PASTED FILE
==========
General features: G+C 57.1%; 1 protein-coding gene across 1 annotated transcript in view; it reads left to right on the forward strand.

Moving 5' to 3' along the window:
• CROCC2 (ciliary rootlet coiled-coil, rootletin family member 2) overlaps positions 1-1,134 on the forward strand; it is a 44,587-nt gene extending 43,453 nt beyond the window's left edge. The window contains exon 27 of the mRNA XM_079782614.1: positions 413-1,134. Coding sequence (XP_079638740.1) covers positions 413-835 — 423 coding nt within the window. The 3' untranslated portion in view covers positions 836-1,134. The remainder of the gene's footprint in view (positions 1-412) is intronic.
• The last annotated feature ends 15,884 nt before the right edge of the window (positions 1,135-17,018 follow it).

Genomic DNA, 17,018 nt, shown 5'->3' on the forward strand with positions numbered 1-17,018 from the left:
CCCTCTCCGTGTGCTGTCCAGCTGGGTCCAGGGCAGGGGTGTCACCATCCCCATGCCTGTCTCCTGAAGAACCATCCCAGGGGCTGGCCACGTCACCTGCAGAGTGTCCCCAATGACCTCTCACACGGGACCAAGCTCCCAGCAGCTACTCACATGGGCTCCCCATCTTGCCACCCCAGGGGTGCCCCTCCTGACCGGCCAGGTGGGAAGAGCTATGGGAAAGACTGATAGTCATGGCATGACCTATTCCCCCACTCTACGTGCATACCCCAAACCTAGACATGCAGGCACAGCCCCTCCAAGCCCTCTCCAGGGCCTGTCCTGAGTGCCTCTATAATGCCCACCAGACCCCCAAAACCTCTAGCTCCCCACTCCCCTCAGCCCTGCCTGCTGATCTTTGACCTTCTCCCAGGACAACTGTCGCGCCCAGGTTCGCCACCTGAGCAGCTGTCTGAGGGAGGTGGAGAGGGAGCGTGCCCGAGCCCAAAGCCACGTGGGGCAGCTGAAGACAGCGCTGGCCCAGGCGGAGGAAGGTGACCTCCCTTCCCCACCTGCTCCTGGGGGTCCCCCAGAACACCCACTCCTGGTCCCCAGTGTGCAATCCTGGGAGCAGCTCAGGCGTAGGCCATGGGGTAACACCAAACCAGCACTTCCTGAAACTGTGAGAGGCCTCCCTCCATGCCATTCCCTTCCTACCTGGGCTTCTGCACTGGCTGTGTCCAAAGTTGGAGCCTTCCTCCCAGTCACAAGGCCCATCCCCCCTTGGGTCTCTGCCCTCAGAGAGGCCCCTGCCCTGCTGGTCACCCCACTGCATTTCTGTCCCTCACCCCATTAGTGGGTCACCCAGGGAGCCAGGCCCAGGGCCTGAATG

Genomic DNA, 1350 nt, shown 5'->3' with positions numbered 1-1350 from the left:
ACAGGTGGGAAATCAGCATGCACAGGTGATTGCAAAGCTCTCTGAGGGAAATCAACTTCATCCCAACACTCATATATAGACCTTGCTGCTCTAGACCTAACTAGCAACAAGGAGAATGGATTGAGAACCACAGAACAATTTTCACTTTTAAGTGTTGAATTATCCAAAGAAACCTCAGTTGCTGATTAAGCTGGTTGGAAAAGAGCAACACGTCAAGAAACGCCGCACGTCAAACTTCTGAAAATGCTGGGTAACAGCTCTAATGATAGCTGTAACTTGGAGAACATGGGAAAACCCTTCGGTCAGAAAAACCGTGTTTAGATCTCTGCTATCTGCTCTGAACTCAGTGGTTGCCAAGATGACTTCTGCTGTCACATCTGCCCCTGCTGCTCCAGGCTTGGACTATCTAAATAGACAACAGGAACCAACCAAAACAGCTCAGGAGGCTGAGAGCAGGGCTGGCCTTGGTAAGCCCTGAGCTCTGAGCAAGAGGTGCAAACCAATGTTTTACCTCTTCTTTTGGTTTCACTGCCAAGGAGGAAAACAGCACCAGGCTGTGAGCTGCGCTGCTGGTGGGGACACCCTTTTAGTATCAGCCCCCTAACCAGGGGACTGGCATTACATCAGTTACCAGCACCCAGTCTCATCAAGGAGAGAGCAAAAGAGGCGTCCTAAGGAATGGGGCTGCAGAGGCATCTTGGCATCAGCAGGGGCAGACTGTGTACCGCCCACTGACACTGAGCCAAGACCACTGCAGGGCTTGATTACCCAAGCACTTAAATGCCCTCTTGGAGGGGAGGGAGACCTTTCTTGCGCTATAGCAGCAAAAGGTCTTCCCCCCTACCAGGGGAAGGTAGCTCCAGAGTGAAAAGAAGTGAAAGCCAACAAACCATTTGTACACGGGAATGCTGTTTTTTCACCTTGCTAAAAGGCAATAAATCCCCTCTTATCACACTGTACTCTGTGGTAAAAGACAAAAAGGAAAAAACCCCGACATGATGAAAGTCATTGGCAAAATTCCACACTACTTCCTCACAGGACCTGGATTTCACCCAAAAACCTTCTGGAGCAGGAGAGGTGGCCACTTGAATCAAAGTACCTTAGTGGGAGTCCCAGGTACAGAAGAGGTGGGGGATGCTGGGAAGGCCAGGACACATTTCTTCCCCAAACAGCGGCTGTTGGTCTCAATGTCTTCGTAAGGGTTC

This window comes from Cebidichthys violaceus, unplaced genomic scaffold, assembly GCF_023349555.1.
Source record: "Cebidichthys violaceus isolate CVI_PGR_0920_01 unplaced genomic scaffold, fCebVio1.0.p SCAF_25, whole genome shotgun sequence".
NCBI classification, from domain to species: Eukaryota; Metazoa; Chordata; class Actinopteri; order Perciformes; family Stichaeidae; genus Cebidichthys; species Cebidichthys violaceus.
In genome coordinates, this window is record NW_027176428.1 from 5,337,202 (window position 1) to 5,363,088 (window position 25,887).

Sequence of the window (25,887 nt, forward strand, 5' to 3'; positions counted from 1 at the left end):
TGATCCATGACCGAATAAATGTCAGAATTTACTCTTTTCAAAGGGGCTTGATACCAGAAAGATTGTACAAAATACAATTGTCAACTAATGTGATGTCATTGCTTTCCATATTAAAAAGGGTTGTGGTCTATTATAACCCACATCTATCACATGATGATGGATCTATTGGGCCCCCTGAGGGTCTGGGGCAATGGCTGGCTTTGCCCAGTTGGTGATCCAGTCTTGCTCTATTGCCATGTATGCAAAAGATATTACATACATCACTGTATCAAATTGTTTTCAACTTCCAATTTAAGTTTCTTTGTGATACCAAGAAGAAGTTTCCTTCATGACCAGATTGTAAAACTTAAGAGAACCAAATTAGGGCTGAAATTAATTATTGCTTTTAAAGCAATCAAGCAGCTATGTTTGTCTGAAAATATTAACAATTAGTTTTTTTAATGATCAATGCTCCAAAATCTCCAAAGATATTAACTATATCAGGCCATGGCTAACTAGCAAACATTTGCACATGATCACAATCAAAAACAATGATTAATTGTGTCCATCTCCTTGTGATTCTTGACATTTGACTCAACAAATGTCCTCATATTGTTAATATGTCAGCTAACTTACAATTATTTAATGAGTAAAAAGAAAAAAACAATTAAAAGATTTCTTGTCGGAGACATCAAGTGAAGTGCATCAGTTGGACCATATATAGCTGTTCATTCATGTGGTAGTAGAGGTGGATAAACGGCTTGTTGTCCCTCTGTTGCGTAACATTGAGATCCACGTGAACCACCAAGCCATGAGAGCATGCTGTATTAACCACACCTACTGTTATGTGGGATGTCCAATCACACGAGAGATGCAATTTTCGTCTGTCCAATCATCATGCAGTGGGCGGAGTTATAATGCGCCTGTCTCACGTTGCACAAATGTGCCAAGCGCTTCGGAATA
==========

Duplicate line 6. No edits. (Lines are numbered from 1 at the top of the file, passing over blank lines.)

CCCTCTCCGTGTGCTGTCCAGCTGGGTCCAGGGCAGGGGTGTCACCATCCCCATGCCTGTCTCCTGAAGAACCATCCCAGGGGCTGGCCACGTCACCTGCAGAGTGTCCCCAATGACCTCTCACACGGGACCAAGCTCCCAGCAGCTACTCACATGGGCTCCCCATCTTGCCACCCCAGGGGTGCCCCTCCTGACCGGCCAGGTGGGAAGAGCTATGGGAAAGACTGATAGTCATGGCATGACCTATTCCCCCACTCTACGTGCATACCCCAAACCTAGACATGCAGGCACAGCCCCTCCAAGCCCTCTCCAGGGCCTGTCCTGAGTGCCTCTATAATGCCCACCAGACCCCCAAAACCTCTAGCTCCCCACTCCCCTCAGCCCTGCCTGCTGATCTTTGACCTTCTCCCAGGACAACTGTCGCGCCCAGGTTCGCCACCTGAGCAGCTGTCTGAGGGAGGTGGAGAGGGAGCGTGCCCGAGCCCAAAGCCACGTGGGGCAGCTGAAGACAGCGCTGGCCCAGGCGGAGGAAGGTGACCTCCCTTCCCCACCTGCTCCTGGGGGTCCCCCAGAACACCCACTCCTGGTCCCCAGTGTGCAATCCTGGGAGCAGCTCAGGCGTAGGCCATGGGGTAACACCAAACCAGCACTTCCTGAAACTGTGAGAGGCCTCCCTCCATGCCATTCCCTTCCTACCTGGGCTTCTGCACTGGCTGTGTCCAAAGTTGGAGCCTTCCTCCCAGTCACAAGGCCCATCCCCCCTTGGGTCTCTGCCCTCAGAGAGGCCCCTGCCCTGCTGGTCACCCCACTGCATTTCTGTCCCTCACCCCATTAGTGGGTCACCCAGGGAGCCAGGCCCAGGGCCTGAATG